Since then, I have decided to live my life to the fullest. You should live every day like its your last because you never know what you've got until it is gone and some day just might be your last.

Wed Nov 29, 09:12:00 AM  
Blogger saram said...

Like Paige, I can't directly relate to Reuven, because I mean how many people almost lose their eyesight from being hit with a baseball? Not many. But, I have had a time in my life when I lost something. My grandfather always seemed healthy and capable of many things that other gradfathers couldn't do. He was always very active, but he was also very wise. Being a surviver of the Holocaust, he had many stories to tell. Everytime I saw he he told me more and more about when he was young. I always expected it when I saw him, but I never took the time to really appreciate what he was doing. He was trying to pass his stories and tales on to me. One day, while he was playing tennis, he calapsed and he had to go to the hospital. He went up and down, but we all knew that he would never be better. He died a couple of months later. Not until then did I truly appreciate all that he did.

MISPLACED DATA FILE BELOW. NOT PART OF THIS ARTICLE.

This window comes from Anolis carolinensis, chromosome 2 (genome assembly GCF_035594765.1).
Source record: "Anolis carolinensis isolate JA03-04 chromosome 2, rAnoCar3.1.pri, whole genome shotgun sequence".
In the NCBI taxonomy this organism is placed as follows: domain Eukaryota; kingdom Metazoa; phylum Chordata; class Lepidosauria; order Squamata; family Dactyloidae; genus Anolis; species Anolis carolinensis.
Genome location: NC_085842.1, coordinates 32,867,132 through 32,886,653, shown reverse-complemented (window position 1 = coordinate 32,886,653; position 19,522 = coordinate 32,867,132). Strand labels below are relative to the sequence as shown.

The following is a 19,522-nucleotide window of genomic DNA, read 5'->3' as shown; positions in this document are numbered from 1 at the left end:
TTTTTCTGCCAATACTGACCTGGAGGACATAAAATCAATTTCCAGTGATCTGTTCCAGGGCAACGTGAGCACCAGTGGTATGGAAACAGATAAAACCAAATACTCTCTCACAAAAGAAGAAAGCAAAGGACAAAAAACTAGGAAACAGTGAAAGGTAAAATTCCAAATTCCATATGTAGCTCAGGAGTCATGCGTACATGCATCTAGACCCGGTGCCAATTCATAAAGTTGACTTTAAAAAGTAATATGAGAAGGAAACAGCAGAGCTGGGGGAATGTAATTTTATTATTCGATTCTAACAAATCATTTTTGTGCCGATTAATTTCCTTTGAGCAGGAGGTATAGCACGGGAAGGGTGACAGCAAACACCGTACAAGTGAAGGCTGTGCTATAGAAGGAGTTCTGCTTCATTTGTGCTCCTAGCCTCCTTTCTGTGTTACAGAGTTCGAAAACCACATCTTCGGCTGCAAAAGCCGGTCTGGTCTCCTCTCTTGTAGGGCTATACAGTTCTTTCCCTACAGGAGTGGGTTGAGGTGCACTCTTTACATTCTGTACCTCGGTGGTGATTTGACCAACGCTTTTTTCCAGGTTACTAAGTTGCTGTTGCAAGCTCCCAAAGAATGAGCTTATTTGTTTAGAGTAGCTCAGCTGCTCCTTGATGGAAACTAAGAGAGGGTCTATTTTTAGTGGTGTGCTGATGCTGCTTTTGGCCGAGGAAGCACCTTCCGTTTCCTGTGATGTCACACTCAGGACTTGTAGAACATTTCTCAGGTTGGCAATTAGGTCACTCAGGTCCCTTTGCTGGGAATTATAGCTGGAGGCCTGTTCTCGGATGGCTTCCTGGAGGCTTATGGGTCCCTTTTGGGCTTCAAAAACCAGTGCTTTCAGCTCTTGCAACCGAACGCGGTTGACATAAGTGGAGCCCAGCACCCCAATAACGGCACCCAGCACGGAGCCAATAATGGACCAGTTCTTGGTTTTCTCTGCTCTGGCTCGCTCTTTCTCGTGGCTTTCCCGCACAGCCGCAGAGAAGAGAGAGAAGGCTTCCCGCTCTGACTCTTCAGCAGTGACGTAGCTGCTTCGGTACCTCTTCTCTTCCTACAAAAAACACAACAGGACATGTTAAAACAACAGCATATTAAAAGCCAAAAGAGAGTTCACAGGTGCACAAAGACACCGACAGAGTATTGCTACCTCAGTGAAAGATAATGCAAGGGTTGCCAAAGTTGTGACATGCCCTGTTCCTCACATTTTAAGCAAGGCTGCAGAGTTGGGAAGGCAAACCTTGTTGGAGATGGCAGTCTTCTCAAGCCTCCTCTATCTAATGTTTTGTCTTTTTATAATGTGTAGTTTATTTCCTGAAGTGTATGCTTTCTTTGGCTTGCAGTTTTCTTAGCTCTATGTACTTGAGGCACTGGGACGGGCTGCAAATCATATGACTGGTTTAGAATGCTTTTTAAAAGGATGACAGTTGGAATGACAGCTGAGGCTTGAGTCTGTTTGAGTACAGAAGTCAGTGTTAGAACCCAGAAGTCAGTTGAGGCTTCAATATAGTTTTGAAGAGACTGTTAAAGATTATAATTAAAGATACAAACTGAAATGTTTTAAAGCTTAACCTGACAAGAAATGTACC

Some people say that they have always appreciated everything in life, but is that really possible? How can you appreciate something without having to suffering the lose of knowing that you didn't. So basically, 'you don't appreciate something until it's gone.'

Wed Nov 29, 09:12:00 AM  
Blogger chelseah said...

I also agree with Paige and Sara, by saying that I cant directly relate to Reuven, but I think that we have all lost, or almost lost sometihng that we would have never thought. I think that we just all need to not take as many things for granted, and appreciate the small pleasures... like a baseball game.

Wed Nov 29, 09:23:00 AM  
Blogger endsleye said...